Facebook just reminded me that it was one year ago today that The Gospel Coalition & 9Marks endorsed David Edling’s and my book, “Redeeming Church Conflicts.” What an honor! And even more importantly, what a JOY that so many people facing the misery of church conflict have received biblical hope and practical help.
If you haven’t yet read it, you can order the first edition of “Redeeming Church Conflicts” through my website for only $10 with free shipping (within the USA).
And I’ll close with just a few summary endorsements:
Matt Smethurst, Managing Editor of The Gospel Coalition, as published in the 9Marks Journal – “Barthel and Edling suggest we have much to learn from Luke’s account of the meeting in Jerusalem to redeem the early church’s first major conflict … They are exactly right. Barthel and Edling have done the church a vital service in applying biblical counseling principles to the realm of congregational conflict. Don’t wait until you find yourself in a relational mess to consult this helpful resource; read and benefit now.”
Nancy Guthrie, Bible teacher and author of the Seeing Jesus in the Old Testament Bible Study Series – “This book delivers exactly what is needed in church conflict: a wealth of biblical wisdom and professional expertise as well as an unflinching challenge toward self-examination and away from angry entrenchment and graceless condemnation. But best of all it offers a huge dose of hope that what is so hurtful and seems only destructive will be used by God to conform his church to his image for his glory.”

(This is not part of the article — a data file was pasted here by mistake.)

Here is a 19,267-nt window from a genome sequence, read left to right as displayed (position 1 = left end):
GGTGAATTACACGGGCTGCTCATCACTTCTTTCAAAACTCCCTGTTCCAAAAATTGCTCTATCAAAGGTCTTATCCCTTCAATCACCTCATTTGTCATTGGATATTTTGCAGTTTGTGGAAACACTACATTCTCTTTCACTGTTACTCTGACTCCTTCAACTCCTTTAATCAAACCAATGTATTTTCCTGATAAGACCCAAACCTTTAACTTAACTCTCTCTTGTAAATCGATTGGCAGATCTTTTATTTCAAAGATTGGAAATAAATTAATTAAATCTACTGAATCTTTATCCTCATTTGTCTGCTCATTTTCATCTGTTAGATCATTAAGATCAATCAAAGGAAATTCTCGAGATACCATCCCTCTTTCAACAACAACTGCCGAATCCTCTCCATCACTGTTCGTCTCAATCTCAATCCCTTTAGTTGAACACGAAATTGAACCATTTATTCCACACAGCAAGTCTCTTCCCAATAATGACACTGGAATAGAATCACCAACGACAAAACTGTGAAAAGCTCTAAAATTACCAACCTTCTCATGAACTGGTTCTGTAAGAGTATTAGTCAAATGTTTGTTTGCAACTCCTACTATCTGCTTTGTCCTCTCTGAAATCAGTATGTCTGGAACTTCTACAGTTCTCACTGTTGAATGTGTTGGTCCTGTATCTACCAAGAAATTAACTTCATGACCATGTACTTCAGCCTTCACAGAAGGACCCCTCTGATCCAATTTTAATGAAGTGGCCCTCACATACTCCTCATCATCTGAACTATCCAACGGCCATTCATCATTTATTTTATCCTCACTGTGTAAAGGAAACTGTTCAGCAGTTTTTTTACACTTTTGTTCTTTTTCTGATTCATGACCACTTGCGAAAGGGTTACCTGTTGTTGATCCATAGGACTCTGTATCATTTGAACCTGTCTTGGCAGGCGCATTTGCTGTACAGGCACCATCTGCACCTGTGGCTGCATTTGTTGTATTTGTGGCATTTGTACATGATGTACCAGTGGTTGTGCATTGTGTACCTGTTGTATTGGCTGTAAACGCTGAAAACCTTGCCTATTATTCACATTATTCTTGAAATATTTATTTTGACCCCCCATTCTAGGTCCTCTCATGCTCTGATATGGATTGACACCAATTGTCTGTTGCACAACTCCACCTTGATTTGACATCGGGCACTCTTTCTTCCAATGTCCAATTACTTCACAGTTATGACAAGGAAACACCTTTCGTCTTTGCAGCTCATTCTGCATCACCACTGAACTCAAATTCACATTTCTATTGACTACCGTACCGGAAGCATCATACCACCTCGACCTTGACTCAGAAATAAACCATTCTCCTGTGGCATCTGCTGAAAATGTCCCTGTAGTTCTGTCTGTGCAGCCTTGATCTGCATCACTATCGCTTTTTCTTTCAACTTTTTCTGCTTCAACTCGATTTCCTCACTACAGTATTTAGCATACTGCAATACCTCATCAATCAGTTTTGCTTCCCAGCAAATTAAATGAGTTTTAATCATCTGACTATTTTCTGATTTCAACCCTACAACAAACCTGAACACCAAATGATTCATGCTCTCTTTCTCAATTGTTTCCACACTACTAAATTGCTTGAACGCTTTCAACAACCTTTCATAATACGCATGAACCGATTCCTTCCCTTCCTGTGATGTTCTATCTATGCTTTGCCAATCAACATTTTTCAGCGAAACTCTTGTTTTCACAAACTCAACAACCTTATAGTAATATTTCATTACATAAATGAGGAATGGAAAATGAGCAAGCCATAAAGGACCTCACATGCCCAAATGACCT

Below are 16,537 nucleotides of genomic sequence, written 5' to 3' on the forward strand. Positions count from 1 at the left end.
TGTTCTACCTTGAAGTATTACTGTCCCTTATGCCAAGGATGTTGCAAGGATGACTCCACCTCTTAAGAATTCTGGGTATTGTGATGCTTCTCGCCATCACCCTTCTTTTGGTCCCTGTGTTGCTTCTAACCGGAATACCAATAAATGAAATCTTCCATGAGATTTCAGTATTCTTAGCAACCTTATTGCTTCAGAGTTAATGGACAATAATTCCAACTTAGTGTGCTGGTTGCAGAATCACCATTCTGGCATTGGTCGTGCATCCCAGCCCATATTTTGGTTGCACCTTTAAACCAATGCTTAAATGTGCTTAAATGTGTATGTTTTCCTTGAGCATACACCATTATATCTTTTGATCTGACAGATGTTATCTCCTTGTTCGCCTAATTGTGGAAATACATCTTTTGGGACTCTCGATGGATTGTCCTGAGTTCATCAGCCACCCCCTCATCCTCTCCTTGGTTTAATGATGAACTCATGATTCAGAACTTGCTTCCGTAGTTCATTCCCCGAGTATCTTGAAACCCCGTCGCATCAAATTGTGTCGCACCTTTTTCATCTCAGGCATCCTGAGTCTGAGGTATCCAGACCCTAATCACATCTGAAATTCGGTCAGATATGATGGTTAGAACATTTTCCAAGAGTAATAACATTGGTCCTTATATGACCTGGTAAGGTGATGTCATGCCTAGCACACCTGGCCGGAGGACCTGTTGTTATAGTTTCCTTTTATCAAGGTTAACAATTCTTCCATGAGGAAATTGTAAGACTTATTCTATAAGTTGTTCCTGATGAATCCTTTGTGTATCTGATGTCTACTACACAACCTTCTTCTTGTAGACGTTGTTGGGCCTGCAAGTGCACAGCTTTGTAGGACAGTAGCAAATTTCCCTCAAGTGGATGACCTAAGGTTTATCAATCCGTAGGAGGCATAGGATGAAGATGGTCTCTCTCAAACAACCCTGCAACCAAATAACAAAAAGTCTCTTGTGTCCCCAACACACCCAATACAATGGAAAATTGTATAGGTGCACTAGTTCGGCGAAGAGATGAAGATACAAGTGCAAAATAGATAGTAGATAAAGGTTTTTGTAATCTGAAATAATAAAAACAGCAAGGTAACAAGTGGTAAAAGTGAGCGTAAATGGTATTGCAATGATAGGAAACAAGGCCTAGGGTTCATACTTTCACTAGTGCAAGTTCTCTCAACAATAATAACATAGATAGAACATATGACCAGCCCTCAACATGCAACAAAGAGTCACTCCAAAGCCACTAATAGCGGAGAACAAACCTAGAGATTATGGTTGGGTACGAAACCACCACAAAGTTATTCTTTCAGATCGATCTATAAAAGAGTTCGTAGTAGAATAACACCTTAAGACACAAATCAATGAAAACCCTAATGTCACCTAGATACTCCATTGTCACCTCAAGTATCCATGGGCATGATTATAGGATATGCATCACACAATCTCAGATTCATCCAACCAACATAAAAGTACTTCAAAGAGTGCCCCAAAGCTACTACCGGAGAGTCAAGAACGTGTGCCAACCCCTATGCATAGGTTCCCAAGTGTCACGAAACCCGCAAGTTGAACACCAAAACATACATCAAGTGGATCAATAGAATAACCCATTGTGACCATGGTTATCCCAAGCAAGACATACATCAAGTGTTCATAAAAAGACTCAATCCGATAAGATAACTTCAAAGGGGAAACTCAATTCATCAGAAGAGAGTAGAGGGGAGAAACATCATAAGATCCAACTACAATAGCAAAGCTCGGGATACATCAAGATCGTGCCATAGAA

Robert Kellemen, Ph.D., Executive Director of the Biblical Counseling Coalition, Author of Equipping Counselors for Your Church – “Tara and David’s guiding concept of ‘responding redemptively’ deeply resonates with me. Their understanding that the Bible provides not a formula for redeeming church conflict, but a biblical, relational roadmap, equally resonates. I’m encouraged and equipped, as I believe you will be, by their practical, scriptural wisdom.”
Megan Evans Hill, pastor’s wife, pastor’s daughter, writer, speaker, author of Praying Together: The Priority and Privilege of Prayer in Our Homes, Communities, and Churches – “Experienced conciliators Tara Barthel and David Edling offer a warm, biblical, and careful roadmap for navigating church crises. Through exposition and application, they bring the truth of God’s Word to direct suffering churches toward healing. Through practical case studies, they illuminate the way with specific examples. Perhaps surprisingly for a book about sin and its fruits, these pages are also filled with hope … whether your church is currently in the midst of strife or proactively seeking to avoid it in future, this book is an excellent guide.”